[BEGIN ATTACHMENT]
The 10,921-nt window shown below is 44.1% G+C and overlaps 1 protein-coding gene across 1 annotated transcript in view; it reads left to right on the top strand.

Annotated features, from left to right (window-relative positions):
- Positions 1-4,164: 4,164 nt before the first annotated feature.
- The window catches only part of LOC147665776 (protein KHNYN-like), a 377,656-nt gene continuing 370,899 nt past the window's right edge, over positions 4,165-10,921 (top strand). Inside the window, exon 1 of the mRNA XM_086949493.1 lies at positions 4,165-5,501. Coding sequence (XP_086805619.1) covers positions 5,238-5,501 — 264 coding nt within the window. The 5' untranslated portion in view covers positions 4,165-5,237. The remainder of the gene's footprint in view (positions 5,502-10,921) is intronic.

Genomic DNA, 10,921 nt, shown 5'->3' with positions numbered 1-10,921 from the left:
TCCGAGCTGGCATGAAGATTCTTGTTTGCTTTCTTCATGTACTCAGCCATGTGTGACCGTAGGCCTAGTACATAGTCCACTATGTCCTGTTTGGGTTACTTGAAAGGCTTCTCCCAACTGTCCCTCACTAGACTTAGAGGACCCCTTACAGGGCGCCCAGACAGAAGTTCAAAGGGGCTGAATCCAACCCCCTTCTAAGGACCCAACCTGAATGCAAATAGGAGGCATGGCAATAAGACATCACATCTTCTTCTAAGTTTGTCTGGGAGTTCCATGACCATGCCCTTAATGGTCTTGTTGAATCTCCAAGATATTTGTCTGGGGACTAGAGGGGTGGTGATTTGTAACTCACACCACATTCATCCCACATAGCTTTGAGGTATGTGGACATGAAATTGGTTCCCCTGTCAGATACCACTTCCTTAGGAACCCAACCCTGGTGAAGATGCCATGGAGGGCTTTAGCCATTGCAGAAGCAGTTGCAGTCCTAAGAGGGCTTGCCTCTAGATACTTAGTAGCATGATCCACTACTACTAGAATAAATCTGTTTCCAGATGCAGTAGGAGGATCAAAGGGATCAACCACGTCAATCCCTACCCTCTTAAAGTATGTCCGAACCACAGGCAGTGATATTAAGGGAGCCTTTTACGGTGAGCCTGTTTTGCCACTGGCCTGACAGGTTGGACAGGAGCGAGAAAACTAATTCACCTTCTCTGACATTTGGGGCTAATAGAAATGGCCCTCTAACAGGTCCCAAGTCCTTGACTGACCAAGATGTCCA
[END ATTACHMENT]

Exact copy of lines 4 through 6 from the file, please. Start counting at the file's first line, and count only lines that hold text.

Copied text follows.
- The window catches only part of LOC147665776 (protein KHNYN-like), a 377,656-nt gene continuing 370,899 nt past the window's right edge, over positions 4,165-10,921 (top strand). Inside the window, exon 1 of the mRNA XM_086949493.1 lies at positions 4,165-5,501. Coding sequence (XP_086805619.1) covers positions 5,238-5,501 — 264 coding nt within the window. The 5' untranslated portion in view covers positions 4,165-5,237. The remainder of the gene's footprint in view (positions 5,502-10,921) is intronic.

Genomic DNA, 10,921 nt, shown 5'->3' with positions numbered 1-10,921 from the left:
TCCGAGCTGGCATGAAGATTCTTGTTTGCTTTCTTCATGTACTCAGCCATGTGTGACCGTAGGCCTAGTACATAGTCCACTATGTCCTGTTTGGGTTACTTGAAAGGCTTCTCCCAACTGTCCCTCACTAGACTTAGAGGACCCCTTACAGGGCGCCCAGACAGAAGTTCAAAGGGGCTGAATCCAACCCCCTTCTAAGGACCCAACCTGAATGCAAATAGGAGGCATGGCAATAAGACATCACATCTTCTTCTAAGTTTGTCTGGGAGTTCCATGACCATGCCCTTAATGGTCTTGTTGAATCTCCAAGATATTTGTCTGGGGACTAGAGGGGTGGTGATTTGTAACTCACACCACATTCATCCCACATAGCTTTGAGGTATGTGGACATGAAATTGGTTCCCCTGTCAGATACCACTTCCTTAGGAACCCAACCCTGGTGAAGATGCCATGGAGGGCTTTAGCCATTGCAGAAGCAGTTGCAGTCCTAAGAGGGCTTGCCTCTAGATACTTAGTAGCATGATCCACTACTACTAGAATAAATCTGTTTCCAGATGCAGTAGGAGGATCAAAGGGATCAACCACGTCAATCCCTACCCTCTTAAAGTATGTCCGAACCACAGGCAGTGATATTAAGGGAGCCTTTTACGGTGAGCCTGTTTTGCCACTGGCCTGACAGGTTGGACAGGAGCGAGAAAACTAATTCACCTTCTCTGACATTTGGGGCTAATAGAAATGGCCCTCTAACAGGTCCCAAGTCCTTGACTGACCAAGATGTCCA